There is an allegory about violence, adolescence and isolation. In Rock, Paper, Jackknife …, four strange and terrified youths arrive in an isolated and frozen village on a freighter from an equally hellish place. Marilyn Perrault thus explores the effects that violence and fear and marginalization have on adolescents.
The play takes place In the Quonset hut classroom where Mielke is taken from her work in the village clinic to teach these “Harsh” speaking youngsters the language of the Northerners. Julie Tamiko Manning is painfully believable as the disenfranchised Northerner who was once taken to the large cities of the South where she may or may not have killed one or both of her parents. She is the emotional centre of the story and the promise of a little hope as the maternal figure to which the youngest clings.
The newcomers learn Northern to communicate with the villagers, and to be allowed to work in the mine. One of them does not speak at all, and the others speak a kind of made up language which sounds like a mixture of Pidgin English and Gullah.
What ensues when Nox, the younger verbose boy (breathlessly and believably played by Rockne Corrigan), almost rapes Sola, painfully fraught and well performed by Lucinda Davis, is dreadfully consistent within the reality of the story. Stephanie Buxton is compelling as Ali, the youngest most emotive of the strange gang and Alex McCooeye is astonishingly intense as Taymore, the least verbal member.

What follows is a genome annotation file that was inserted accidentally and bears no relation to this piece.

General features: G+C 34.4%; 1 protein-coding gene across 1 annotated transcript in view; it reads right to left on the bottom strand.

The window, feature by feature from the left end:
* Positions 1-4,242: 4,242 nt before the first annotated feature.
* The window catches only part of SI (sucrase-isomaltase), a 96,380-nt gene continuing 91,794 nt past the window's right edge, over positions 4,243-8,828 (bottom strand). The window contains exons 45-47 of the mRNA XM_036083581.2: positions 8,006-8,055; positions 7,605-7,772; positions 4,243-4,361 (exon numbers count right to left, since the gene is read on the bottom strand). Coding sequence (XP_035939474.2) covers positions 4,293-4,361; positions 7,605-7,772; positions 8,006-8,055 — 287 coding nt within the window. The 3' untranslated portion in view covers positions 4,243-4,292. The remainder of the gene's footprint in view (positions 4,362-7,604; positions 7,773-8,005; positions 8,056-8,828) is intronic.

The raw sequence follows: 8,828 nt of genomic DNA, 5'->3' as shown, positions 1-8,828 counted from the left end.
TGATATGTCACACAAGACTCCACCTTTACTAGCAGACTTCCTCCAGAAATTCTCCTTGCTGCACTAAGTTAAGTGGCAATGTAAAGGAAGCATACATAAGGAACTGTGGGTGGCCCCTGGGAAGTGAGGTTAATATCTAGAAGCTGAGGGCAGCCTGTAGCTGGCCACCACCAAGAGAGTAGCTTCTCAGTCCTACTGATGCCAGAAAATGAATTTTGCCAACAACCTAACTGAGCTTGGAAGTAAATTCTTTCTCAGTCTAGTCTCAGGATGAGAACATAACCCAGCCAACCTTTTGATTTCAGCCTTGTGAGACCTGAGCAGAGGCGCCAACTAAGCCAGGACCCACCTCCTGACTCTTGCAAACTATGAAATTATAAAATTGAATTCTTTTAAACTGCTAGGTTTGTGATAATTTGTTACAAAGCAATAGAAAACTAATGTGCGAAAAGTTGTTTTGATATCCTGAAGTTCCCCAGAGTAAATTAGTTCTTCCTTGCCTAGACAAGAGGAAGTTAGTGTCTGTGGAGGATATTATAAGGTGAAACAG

The atmosphere of the bones of the hut and the impinging snowy vastness were horribly effective, as were the sound effects eerily evocative of the horrors of Northern reserves where drugs, alcohol and mercury poisoning drive many to violence. There was a tragic inevitability in the playing out of the story, and it would have had a terrific impact but for some stumbling blocks.
There seems to be a fashion in directing the actors so that they are facing upstage (away from the audience) when they speak, which is difficult enough in plays written in plain English. In a work where so much is riding on the poetry and magic of an invented language, it just inhibits the delivery in unnecessary ways. There was a particularly poignant monologue by Sola which would have been moving if she wasn’t completely masked by Julie Tamiko Manning sitting on a chair.
This is a play which goes to a very dark place in human experience and it resonates with the worst and most savage results there. It is an edgy and very postmodern work which challenges the audience to follow the drama down to its horrible conclusion. It was Lord of the Flies on ice with alcohol and glue sniffing thrown into the mix.
I am not enamoured of the acidé which inspires this kind of dark musing, but I do know that it is fashionable and very au courant. I wish that the blocking had been sharper and the play shorter, and the experience (for those of us who have actually been in the war zones), more moving.
Rock, Paper, Jackknife … plays through October 17th at Centaur Theatre. Box Office Telephone: (514) 288-3161.
Photo: Talisman Theatre